Originally named the San Gabriel Valley News Group, the organization was formed as an umbrella name for MediaNews Group-operated newspapers in the Los Angeles area. SGVN began when MediaNews Group purchased the Pasadena Star-News, San Gabriel Valley Tribune, and Whittier Daily News from Thomson Corporation in 1996. Thomson had already operated all three newspapers as a unit, sharing news and sports sections among the three papers with different story placement based on the region being served. Subsequently, in 1997 the Long BeachPress-Telegram was purchased from Knight-Ridder and in 1998 the Los Angeles Daily News was purchased from Jack Kent Cooke, and the organization was renamed the Los Angeles News Group. In 1999, LANG acquired three newspapers in the Inland Empire - the Inland Valley Daily Bulletin serving the Pomona Valley/Ontario area and Redlands Daily Facts from Donrey Media, and The San Bernardino Sun from Gannett. Finally, in 2006, LANG acquired the Daily Breeze serving the South Bay area of Los Angeles County from Copley Press. On March 21, 2016, a bankruptcy judge approved the sale of Freedom Communications and its two major newspapers, the Orange County Register and the Riverside Press-Enterprise to Digital First Media. Thus, LANG was renamed Southern California News Group. The sale closed on March 31, 2016. Reports from former Freedom Communications writers began appearing in other SCNG newspapers, and vice versa, the next day. The news coverage of the newspapers are mainly local and state stories, including Los Angeles area news provided by City News Service. The newspapers contain some national and international news, often from the Associated Press. The newspapers share coverage and printing presses, with a central copy editing and design desk, and staff writers file the same stories for all members of the group, including sharing sports beat writers, which has caused controversy. The newspapers also share editorials and speak as one voice on regional issues. Some have stated that the former Freedom Communications' distinctive conservative-libertarian editorial voice may be lost in the process.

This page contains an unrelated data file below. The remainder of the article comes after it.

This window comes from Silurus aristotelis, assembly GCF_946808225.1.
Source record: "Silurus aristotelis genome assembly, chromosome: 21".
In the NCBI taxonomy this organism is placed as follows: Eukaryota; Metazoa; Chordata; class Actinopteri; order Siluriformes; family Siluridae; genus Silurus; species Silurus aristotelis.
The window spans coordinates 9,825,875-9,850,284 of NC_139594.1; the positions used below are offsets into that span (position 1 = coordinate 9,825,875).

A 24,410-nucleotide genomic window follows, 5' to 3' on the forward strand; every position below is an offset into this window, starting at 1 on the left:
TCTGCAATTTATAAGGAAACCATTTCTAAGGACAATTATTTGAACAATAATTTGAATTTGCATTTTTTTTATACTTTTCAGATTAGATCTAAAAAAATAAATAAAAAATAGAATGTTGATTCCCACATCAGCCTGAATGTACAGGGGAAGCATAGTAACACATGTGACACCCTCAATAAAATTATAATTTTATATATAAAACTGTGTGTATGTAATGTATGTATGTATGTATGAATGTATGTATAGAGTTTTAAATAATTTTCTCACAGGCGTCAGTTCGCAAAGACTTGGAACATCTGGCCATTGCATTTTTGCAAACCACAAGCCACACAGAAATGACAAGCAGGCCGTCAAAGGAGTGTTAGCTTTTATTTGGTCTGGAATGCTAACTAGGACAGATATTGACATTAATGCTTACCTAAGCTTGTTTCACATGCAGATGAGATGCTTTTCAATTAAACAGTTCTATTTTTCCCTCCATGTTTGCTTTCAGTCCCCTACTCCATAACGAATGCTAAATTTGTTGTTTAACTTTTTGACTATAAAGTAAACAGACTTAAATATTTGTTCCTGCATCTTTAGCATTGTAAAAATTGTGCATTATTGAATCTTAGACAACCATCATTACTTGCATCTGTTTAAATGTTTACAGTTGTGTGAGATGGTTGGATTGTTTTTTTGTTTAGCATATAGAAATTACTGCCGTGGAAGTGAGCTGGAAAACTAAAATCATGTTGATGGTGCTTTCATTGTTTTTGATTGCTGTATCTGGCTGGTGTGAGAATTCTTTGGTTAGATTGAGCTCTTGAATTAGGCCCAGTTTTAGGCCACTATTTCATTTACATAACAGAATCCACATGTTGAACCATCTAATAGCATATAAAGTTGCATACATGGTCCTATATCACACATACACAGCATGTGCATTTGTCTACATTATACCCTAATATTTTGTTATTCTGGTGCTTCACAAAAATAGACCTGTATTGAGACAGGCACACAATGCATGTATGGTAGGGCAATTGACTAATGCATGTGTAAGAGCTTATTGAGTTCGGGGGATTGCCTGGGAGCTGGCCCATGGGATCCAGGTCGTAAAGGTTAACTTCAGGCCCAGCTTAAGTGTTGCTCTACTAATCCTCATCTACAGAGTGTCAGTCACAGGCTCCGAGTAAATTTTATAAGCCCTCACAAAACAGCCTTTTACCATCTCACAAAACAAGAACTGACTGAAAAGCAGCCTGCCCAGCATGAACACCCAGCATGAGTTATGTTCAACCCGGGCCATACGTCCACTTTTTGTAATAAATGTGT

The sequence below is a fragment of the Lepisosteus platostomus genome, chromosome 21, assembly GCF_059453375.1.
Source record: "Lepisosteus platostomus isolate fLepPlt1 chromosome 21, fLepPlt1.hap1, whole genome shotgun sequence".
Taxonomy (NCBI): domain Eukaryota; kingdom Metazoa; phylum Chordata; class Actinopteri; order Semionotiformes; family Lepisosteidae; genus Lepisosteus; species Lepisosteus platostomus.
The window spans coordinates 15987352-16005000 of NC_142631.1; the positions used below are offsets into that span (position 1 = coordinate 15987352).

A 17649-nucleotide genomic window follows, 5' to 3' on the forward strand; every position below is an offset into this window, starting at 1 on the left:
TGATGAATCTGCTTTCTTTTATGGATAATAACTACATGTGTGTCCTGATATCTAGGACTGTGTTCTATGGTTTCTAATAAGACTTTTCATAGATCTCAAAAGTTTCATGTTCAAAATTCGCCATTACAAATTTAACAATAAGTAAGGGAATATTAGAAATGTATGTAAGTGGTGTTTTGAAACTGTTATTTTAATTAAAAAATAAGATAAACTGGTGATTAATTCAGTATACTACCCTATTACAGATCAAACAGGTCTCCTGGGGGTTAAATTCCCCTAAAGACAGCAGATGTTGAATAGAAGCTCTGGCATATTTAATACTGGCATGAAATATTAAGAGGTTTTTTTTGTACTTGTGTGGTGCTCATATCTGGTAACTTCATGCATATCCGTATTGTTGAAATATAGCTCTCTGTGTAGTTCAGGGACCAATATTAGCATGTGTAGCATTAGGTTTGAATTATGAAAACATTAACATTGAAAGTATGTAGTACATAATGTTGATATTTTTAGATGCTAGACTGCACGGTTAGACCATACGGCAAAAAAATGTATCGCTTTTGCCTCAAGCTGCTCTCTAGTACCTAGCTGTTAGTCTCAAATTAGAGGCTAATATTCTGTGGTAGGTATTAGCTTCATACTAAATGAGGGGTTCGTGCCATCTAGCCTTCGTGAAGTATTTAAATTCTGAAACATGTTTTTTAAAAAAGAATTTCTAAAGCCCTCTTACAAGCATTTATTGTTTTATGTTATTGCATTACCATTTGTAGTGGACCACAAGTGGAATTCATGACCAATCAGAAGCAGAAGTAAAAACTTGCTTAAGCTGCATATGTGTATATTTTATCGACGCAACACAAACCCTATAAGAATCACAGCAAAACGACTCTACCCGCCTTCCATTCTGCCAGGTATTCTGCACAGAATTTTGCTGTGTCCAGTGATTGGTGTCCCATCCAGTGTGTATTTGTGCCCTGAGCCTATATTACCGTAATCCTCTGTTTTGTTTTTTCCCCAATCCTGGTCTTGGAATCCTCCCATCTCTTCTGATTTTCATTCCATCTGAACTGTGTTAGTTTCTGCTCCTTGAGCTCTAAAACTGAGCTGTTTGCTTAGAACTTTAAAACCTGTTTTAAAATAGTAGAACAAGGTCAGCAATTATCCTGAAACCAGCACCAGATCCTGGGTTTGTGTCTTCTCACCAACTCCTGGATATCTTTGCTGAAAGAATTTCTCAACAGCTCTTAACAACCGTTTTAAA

San Gabriel Valley Tribune - Monrovia serving the central and east San Gabriel Valley
Whittier Daily News - Whittier serving the Pico Rivera and Whittier areas
Also included are the community weeklies, which include the Palos Verdes Peninsula News, which publishes on Thursdays with the Daily Breeze, the Gazette weeklies cover the Long Beach neighborhoods north and east of downtown, also on Thursdays. The San Gabriel Valley Tribune publishes five Highlander weeklies covering the El Monte and the east San Gabriel Valley communities. The Weekly Star covers the Arcadia/Monrovia area. The Orange County Register publishes a total of seventeen community weeklies covering most of Orange County, with the exception of Santa Ana. Spanish-language weeklies include Excelsior which have two editions for Los Angeles and Orange counties and La Prensa, which covers the Inland Empire. The inland newspapers are further subdivided into the Inland Newspapers Group with combined business operations. The former SGVN newspapers are also operated as an integrated business unit, out of the San Gabriel Valley Tribune offices in Monrovia. The Daily Breeze and Press-Telegram also have integrated business operations. The union for the Press-Telegram, which was inherited from Knight-Ridder operation, has criticized the demotion of the Press-Telegram Long Beach offices to a bureau, with most work done out of the Daily Breeze in Torrance. Prior to the merger with the Freedom newspapers, LANG identified themselves as editions of the Los Angeles Daily News in order to make LANG a "Top Ten" media buy as ranked by the Alliance for Audited Media. The combined readership of SCNG newspapers is 3.8 million, which if combined would make it the third largest newspaper group in the country. Effective April 1, 2018, all ten daily newspapers covering Los Angeles, Riverside and San Bernardino counties, along with seventeen community weeklies covering Orange County now identify themselves as editions of the Register on the front page.